TeachingBooks.net is delighted to welcome four fantastic authors as our featured guest bloggers this month.
Each month, we ask distinguished authors or illustrators to write an original post that reveals insights about their process and craft. Enjoy!
Four Authors on Friendship
by Kirby Larson, Susan Hill Long, Augusta Scattergood, and Barbara O’Connor
This is a story about four friends and four books.
In 2014, four of us—Kirby Larson, Augusta Scattergood, Susan Hill Long, and Barbara O’Connor—gathered for a few days at a house way up in Washington State, in the company of eagles, hummingbirds, and a sweet dog, Winston. We didn’t all know each other on day one, but writing was the glue that made our friendship stick. We wrote quietly, set aside some critique time, and ended each day on the deck, wrapped in blankets and watching the sun set over Semiahmoo Bay. We had so much fun we set up another retreat a year later, with plenty of time to advise and ask, to support and share, to lament and laugh (mostly laugh).
All four of the books we were writing during that first retreat weekend were published in 2016. Kirby’s Audacity Jones to the Rescue (Scholastic Press), introduces an intrepid orphan who needs her friends to help her foil a devious plan. Augusta’s book, Making Friends with Billy Wong (Scholastic Press), features two main characters who meet in Arkansas during the Civil Rights Era and think they have nothing in common at first. The characters in Susan’s The Magic Mirror (Knopf) don’t start out as likely friends but join up on a journey where they discover what it is to be a family. Barbara’s book, Wish (FSG), is the story of a hot-tempered heroine whose new best friend is as calm and mellow as a creek deep in the North Carolina woods.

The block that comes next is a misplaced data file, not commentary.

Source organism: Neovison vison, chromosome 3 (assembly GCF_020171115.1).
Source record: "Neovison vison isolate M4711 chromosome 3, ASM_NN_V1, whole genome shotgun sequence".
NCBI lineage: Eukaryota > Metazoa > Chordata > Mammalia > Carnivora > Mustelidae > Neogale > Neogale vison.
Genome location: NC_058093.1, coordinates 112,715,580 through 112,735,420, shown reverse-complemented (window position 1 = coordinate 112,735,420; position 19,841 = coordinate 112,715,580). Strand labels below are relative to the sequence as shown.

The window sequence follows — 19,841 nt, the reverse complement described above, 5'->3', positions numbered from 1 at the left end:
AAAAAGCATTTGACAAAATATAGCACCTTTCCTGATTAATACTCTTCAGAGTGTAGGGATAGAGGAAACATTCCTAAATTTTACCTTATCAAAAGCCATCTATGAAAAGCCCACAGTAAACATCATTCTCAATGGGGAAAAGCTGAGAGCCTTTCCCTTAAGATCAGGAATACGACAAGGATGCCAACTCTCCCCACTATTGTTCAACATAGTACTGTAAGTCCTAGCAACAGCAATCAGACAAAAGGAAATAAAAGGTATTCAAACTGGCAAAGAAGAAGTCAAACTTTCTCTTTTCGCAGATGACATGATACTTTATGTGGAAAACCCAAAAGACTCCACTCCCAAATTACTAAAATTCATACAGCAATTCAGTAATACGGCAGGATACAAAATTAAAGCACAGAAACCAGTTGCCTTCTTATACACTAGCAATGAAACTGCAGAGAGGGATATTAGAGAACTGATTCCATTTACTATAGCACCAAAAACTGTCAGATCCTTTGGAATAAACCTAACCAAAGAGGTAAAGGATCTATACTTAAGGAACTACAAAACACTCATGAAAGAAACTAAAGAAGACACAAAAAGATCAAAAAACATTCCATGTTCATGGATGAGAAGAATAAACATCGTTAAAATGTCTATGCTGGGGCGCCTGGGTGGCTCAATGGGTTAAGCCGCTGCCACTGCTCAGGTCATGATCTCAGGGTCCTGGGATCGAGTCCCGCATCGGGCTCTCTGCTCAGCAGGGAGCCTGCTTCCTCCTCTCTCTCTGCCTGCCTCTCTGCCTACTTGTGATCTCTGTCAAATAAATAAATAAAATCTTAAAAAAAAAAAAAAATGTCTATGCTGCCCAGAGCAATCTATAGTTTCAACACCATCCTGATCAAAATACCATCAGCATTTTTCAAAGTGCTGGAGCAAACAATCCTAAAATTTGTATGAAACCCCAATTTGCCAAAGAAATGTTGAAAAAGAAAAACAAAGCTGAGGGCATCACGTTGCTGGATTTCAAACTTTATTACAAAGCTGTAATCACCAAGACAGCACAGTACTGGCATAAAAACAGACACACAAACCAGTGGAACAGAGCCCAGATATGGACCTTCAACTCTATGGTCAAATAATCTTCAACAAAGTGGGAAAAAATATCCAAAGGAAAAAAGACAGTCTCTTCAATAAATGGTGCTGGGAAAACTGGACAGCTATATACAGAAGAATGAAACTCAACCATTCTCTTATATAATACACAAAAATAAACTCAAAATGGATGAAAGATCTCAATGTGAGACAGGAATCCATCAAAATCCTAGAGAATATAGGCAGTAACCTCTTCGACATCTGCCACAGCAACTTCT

And thanks to the hours we’ve spent together—in person, on the phone, online—we really do feel like a team. But even teammates have different takes on common experiences, so we’d each like to share our own #TrueFriends takeaway.
Kirby Larson: I’ve attended many writing workshops and retreats. But that special time near the ocean with these fine writers stretched me in new ways. I wouldn’t call it competition exactly, but after one of my #TrueFriends would read something they’d been working on, I would scurry back to my writing space to take another hard look at my own manuscript. It was stimulating, challenging, and rewarding.
Augusta Scattergood: It’s not easy finding someone who helps you dig deeper to unravel plot threads or straighten out a pesky character. What I like about our friendship is that we don’t pull punches. We tell the truth—nicely.
Barbara O’Connor: I rely on these guys to give me honest feedback. I value their opinions and know that they are there for me if I need to bounce around ideas. I think having such a smart backup team makes me a more confident writer. I’m not afraid to try something new because I know they’ll tell me if it’s not working for them. (But, as Augusta said, nicely, of course.)
Susan Hill Long: The characters in these four books have this in common: they want to find their place, to belong. Just like young readers. And just like authors. When we find kindred spirits we can trust to read our heart’s work with tender intent and a critical eye, it’s a special thing. There’s another kind of friendship, too—that forged between a reader and a book. The four of us devoured books when we were children, so imagine the thrill and honor we feel to now be part of young readers’ worlds.